We must be sure to follow the steps in Latané and Darley’s model, attempting to increase helping at each stage. We must make the emergency noticeable and clearly an emergency, for instance, by yelling out: “This is an emergency! Please call the police! I need help!” And we must attempt to avoid the diffusion of responsibility, for instance, by designating one individual to help: “You over there in the red shirt, please call 911 now!”

Key Takeaways

  • Some people—for instance, those with altruistic personalities—are more helpful than others.
  • Gender differences in helping depend on the type of helping that is required. Men are more likely to help in situations that involve physical strength, whereas women are more likely to help in situations that involve long-term nurturance and caring, particularly within close relationships.
  • Our perception of the amount of the need is important. We tend to provide less help to people who seem to have brought on their own problems or who don’t seem to be working very hard to solve them on their own.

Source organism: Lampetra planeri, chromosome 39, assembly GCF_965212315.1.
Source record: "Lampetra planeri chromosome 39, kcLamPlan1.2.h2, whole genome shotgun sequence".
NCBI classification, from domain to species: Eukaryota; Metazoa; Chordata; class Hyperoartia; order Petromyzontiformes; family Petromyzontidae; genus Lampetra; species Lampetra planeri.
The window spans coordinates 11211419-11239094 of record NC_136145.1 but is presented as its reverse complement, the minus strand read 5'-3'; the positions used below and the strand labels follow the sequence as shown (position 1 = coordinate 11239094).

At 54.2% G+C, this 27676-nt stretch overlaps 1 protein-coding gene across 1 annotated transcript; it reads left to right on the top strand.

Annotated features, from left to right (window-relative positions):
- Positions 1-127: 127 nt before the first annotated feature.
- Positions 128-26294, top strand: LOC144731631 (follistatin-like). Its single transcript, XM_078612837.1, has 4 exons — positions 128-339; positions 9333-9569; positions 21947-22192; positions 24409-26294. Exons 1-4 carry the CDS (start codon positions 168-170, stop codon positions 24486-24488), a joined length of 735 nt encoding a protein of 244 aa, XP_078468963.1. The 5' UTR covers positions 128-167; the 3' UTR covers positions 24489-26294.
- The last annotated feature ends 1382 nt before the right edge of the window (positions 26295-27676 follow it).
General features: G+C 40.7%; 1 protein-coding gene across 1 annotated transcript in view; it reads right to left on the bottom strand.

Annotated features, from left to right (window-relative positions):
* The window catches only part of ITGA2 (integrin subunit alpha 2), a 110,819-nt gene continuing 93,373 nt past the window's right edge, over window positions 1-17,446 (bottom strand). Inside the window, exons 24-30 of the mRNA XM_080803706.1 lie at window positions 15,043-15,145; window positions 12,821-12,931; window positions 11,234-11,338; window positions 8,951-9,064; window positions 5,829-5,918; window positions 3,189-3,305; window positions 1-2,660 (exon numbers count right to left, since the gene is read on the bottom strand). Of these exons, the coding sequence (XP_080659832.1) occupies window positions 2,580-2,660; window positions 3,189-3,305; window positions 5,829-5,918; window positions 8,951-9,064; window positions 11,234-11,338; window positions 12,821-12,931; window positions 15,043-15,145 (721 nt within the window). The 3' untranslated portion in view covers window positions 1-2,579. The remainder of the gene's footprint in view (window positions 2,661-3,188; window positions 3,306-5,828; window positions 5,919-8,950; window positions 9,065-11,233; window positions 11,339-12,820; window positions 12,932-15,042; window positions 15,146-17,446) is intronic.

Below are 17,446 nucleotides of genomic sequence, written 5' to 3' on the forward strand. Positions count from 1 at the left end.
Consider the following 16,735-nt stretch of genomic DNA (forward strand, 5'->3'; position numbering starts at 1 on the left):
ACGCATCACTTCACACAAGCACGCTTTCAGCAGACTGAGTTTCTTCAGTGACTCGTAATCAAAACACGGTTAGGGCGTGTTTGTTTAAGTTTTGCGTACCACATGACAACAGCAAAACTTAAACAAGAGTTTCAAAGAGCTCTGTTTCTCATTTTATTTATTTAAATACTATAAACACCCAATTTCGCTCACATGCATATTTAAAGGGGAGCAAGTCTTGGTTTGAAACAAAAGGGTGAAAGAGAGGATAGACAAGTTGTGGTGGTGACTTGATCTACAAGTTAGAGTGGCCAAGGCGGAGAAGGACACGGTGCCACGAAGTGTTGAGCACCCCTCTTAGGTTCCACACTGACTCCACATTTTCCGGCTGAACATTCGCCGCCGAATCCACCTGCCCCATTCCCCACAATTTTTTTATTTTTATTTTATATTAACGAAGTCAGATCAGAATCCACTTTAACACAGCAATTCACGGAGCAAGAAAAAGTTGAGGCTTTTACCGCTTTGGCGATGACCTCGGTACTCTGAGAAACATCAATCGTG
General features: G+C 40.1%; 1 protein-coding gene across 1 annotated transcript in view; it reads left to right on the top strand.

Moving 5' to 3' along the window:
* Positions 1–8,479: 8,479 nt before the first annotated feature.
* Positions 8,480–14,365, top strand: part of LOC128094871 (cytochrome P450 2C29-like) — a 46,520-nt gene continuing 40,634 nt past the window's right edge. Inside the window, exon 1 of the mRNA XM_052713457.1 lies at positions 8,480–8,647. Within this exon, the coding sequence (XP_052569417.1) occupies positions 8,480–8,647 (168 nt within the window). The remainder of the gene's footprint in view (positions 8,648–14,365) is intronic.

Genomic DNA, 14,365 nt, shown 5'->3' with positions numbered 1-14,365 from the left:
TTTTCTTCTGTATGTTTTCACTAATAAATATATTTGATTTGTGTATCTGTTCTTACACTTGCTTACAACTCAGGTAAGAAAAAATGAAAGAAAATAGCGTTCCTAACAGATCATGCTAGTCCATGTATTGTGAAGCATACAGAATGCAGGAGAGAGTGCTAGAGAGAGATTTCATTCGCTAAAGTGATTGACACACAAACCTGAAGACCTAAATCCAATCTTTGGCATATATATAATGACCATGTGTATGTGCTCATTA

• In some cases, helping can create negative consequences. Dependency-oriented help may make the helped feel negative emotions, such as embarrassment and worry that they are seen as incompetent or dependent. Autonomy-oriented help is more easily accepted and will be more beneficial in the long run.
  • Norms about helping vary across cultures, for instance, between Eastern and Western cultures.
  • We can increase helping by using our theoretical knowledge about the factors that produce it. Our strategies can be based on using both self-concern and other-concern.

Exercises and Critical Thinking

  1. Visit the website and complete the online “Morality Test.” Write a brief reflection on the results of the test.
  2. Imagine that you knew someone who was ill and needed help. How would you frame your help to make him or her willing to accept it?
  3. Assume for a moment that you were in charge of creating an advertising campaign designed to increase people’s altruism. On the basis of your reading, what approaches might you take?